The radicals of those days were true friends of the nation. They did not pretend to love Nigeria. They came with clear vision and mission for our long term prosperity and security. Their deeds and actions were in favour of a bright future and the future is here, very terrible, the spoiled future against which they raised alarm. When they warned us of this serious and prevailing dangers, they were called derogatory names such as extremists, uncompromising and difficult characters.
Those good Samaritans comprehended that some political vultures both in Khaki and Agbada regalia were on massive rape mission against the nation’s treasury to spread poverty so that evils would permeate the land.
They were afraid that if the conservative nature of those years should be allowed to generate pillars and adherents, today’s Nigeria would be the greatest regret of our life. As they were making that brilliant and brave sermon, most of us could not construe meaning out of their messages. Some of them were persecuted for calling a spade a spade. Some were mysteriously and brutally murdered such as the late Dr. Mahmud Tukur and the late Dr. Bala Muhammad. To avert this bloody type Nigeria, they championed the foundation of equal, just and egalitarian society. Those easy going socioeconomic concepts were however notoriously regarded as nonsense by the conservative and right elements.
Based on their foreseeable future ability, the radicals launched a cold war on behalf of the country and the future generation. Their socioeconomic fundamentalism ignited the intellect that if a just and egalitarian society would not be forthcoming as the only viable option for Nigeria, we should get prepared for insecurity; we should learn to live with poverty; we should not expect our tomorrow to be bright and so on and so forth. Just like the unbelievable Nostradamus, they saw tomorrow for us. They were interested for power, fame and influence not as an end in itself but for the purpose of changing the society.
According to their corroborative musings, some dangerous characteristics of underdevelopment were evolving at an alarming rate and must be assassinated before we get perished.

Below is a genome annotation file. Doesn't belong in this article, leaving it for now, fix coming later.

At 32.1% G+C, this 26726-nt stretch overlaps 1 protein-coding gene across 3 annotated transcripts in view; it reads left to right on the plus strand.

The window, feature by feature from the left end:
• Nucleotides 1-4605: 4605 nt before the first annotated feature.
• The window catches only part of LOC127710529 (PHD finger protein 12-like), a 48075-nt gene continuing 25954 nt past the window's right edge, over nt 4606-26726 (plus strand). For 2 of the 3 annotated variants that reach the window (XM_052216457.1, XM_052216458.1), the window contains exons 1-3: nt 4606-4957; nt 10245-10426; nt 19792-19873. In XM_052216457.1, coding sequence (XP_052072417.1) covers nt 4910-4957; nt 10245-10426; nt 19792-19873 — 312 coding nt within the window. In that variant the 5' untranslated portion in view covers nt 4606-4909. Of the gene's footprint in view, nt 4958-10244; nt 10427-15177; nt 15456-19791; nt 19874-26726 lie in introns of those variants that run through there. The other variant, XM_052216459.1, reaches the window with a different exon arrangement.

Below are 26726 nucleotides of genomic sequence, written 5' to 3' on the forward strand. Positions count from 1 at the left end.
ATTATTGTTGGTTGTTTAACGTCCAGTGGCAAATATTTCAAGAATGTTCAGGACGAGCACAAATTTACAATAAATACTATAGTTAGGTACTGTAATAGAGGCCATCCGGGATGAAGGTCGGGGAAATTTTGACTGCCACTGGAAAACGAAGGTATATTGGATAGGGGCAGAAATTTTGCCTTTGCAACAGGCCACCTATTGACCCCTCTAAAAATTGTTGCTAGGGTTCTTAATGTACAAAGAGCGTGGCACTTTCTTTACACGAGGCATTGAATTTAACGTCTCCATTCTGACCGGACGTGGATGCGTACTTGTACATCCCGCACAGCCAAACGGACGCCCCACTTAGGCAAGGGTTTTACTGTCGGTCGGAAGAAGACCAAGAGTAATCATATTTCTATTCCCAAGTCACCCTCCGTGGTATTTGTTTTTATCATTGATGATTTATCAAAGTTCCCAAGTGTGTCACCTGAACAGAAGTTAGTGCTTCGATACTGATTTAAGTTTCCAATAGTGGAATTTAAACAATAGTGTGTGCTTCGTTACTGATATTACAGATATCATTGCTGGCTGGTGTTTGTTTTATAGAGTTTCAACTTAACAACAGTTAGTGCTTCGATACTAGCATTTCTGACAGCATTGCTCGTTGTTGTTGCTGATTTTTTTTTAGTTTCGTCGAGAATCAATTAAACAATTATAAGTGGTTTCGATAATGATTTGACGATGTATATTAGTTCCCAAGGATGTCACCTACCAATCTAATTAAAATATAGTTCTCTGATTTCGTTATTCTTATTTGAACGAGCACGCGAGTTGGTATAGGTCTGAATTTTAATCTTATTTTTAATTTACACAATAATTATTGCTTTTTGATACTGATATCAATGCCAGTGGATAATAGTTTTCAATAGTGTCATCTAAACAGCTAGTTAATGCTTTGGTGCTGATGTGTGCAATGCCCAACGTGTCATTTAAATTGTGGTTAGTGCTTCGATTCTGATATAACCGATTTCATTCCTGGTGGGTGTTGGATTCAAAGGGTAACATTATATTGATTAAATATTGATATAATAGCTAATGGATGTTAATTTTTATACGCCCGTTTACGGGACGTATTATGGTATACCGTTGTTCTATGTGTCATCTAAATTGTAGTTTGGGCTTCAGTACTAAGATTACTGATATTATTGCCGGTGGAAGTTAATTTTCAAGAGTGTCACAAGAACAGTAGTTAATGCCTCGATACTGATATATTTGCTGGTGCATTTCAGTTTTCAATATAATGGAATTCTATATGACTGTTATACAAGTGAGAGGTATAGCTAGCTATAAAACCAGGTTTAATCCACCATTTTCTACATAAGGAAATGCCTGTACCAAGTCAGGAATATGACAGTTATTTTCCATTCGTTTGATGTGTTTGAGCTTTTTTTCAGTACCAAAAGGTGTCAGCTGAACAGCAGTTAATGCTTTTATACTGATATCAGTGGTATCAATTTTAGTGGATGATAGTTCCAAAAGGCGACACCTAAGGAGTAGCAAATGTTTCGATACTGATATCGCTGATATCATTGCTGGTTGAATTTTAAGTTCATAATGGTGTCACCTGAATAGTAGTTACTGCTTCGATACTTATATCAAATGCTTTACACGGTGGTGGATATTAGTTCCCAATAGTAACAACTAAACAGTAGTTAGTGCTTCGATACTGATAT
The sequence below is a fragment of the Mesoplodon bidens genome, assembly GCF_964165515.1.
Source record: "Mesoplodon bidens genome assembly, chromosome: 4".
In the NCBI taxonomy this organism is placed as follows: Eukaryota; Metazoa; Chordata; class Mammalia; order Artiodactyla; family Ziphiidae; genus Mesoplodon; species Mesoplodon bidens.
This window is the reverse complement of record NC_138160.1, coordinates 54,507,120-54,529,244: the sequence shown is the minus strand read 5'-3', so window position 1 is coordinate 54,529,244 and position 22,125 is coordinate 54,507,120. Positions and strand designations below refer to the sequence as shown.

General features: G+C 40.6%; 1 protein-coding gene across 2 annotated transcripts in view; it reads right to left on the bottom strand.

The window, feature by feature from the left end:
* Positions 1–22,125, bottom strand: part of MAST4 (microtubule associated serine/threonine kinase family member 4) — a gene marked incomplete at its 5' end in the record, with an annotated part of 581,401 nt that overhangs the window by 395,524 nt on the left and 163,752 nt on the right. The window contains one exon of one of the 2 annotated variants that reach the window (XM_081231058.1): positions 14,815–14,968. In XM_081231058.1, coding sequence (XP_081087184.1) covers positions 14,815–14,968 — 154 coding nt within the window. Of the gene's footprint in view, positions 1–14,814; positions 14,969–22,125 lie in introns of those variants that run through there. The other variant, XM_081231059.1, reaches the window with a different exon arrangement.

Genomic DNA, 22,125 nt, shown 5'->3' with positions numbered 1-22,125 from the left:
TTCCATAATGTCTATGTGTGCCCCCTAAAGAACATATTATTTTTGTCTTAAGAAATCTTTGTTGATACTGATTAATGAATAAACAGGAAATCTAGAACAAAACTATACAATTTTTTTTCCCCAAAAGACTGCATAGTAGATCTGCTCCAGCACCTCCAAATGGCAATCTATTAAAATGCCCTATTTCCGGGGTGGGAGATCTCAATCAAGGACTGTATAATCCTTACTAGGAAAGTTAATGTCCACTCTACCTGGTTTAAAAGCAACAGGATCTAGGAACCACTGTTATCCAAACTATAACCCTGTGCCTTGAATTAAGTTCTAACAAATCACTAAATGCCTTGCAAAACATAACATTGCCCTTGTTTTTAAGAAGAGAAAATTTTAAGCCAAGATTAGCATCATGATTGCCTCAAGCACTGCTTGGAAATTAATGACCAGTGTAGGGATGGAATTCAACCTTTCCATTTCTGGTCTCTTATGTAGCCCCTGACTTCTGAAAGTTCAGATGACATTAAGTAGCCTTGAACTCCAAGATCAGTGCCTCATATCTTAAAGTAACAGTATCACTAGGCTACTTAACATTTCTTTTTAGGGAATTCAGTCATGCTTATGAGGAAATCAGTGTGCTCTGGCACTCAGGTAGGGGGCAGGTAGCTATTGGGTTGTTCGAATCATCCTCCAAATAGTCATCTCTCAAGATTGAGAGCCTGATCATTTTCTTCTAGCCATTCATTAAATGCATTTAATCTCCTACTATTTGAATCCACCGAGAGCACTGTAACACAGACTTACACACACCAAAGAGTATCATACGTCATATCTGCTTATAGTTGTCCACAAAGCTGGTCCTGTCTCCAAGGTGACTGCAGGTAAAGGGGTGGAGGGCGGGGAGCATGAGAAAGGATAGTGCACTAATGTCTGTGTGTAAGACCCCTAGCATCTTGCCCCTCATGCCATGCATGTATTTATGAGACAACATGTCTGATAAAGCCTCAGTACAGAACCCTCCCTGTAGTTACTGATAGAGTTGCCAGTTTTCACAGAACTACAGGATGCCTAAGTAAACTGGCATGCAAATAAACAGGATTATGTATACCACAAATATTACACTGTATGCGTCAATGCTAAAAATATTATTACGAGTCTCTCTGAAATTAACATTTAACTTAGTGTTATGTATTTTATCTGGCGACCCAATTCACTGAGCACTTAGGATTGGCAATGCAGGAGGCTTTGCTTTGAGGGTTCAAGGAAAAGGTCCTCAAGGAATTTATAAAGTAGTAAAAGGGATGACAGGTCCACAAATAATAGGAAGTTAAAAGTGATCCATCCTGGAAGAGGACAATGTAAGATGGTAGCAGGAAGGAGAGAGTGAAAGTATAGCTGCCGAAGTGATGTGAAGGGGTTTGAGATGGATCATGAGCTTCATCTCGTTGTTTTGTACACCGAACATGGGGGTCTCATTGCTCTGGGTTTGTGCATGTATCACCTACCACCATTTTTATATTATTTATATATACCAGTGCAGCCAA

Just like the above Peter’s quote, our emerging radicals drew up a functional template for our survival while the conservative wing was developing a future that would create chaos. While the left insisted that Nigeria must undergo the construction of being a functional society so that in the future we would not parade gunmen, the conservative elements of the larger society wanted to have an acquisitive society so that the go- getters syndrome would carry the day eventually. And this day is the unfortunate day, the day go- givers who have been known to be adding values to the lives of others are very minimal and gradually phased out of the scheme of our national project. For long, we have been subjected to the excessive interest of acquiring money and concentrating it in the hands of the few who have been exploiting, marginalising and oppressing the downtrodden. Nigeria has been gradually transformed into a money- oriented society and the gunmen, even though sometimes they don’t kill for money yet, they feel that the society has deliberately abandoned them when they need love and compassion.
They are thus the products of abject poverty which generated the attraction of the radicals long time ago.
Money and people are the two main sources of power. Lack of these sources heavily incapacitated the growth of the radicals in those days to carry their ideological battle to its logical conclusion.
Currently, the only radical voice that is renting the air is that of Dr. Edwin Madunagu. He speaks occasionally, demonstrating that his spirit is still firm and tall, though the radicals’ phenomenon in Nigeria is nearest in meaning to rest in peace.
Going by the prevailing predicament and reflections on the radicals’ vision for a just, equal and egalitarian society, our crisis of insecurity teaches great lessons from the point of view of their struggle. Will the radicals ever rise again in Nigeria’s politics considering its ideological viability vis-a-vis the challenges of Nigeria as a nation?
Abdullahi wrote in from Galadanci Quarters, Ringim, Jigawa State and can be reach via email@example.com, 07036207998